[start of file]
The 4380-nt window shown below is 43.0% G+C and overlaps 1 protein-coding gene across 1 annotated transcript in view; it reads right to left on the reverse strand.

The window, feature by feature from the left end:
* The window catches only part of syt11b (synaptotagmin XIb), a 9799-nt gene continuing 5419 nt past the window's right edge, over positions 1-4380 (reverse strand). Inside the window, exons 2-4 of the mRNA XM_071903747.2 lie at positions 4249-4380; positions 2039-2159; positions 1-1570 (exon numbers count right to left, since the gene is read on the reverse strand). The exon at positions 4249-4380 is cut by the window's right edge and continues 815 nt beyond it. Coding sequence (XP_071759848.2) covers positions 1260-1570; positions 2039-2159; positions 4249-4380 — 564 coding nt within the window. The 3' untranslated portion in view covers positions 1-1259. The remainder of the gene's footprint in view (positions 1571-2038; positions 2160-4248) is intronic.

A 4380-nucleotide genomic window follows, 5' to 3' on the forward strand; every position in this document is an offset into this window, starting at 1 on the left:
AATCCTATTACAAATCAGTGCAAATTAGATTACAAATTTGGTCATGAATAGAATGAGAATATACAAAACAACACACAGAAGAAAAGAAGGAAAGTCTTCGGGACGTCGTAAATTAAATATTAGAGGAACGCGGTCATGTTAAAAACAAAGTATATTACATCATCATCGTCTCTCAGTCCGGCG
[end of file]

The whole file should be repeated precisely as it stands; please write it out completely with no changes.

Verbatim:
The 4380-nt window shown below is 43.0% G+C and overlaps 1 protein-coding gene across 1 annotated transcript in view; it reads right to left on the reverse strand.

The window, feature by feature from the left end:
* The window catches only part of syt11b (synaptotagmin XIb), a 9799-nt gene continuing 5419 nt past the window's right edge, over positions 1-4380 (reverse strand). Inside the window, exons 2-4 of the mRNA XM_071903747.2 lie at positions 4249-4380; positions 2039-2159; positions 1-1570 (exon numbers count right to left, since the gene is read on the reverse strand). The exon at positions 4249-4380 is cut by the window's right edge and continues 815 nt beyond it. Coding sequence (XP_071759848.2) covers positions 1260-1570; positions 2039-2159; positions 4249-4380 — 564 coding nt within the window. The 3' untranslated portion in view covers positions 1-1259. The remainder of the gene's footprint in view (positions 1571-2038; positions 2160-4248) is intronic.

A 4380-nucleotide genomic window follows, 5' to 3' on the forward strand; every position in this document is an offset into this window, starting at 1 on the left:
AATCCTATTACAAATCAGTGCAAATTAGATTACAAATTTGGTCATGAATAGAATGAGAATATACAAAACAACACACAGAAGAAAAGAAGGAAAGTCTTCGGGACGTCGTAAATTAAATATTAGAGGAACGCGGTCATGTTAAAAACAAAGTATATTACATCATCATCGTCTCTCAGTCCGGCG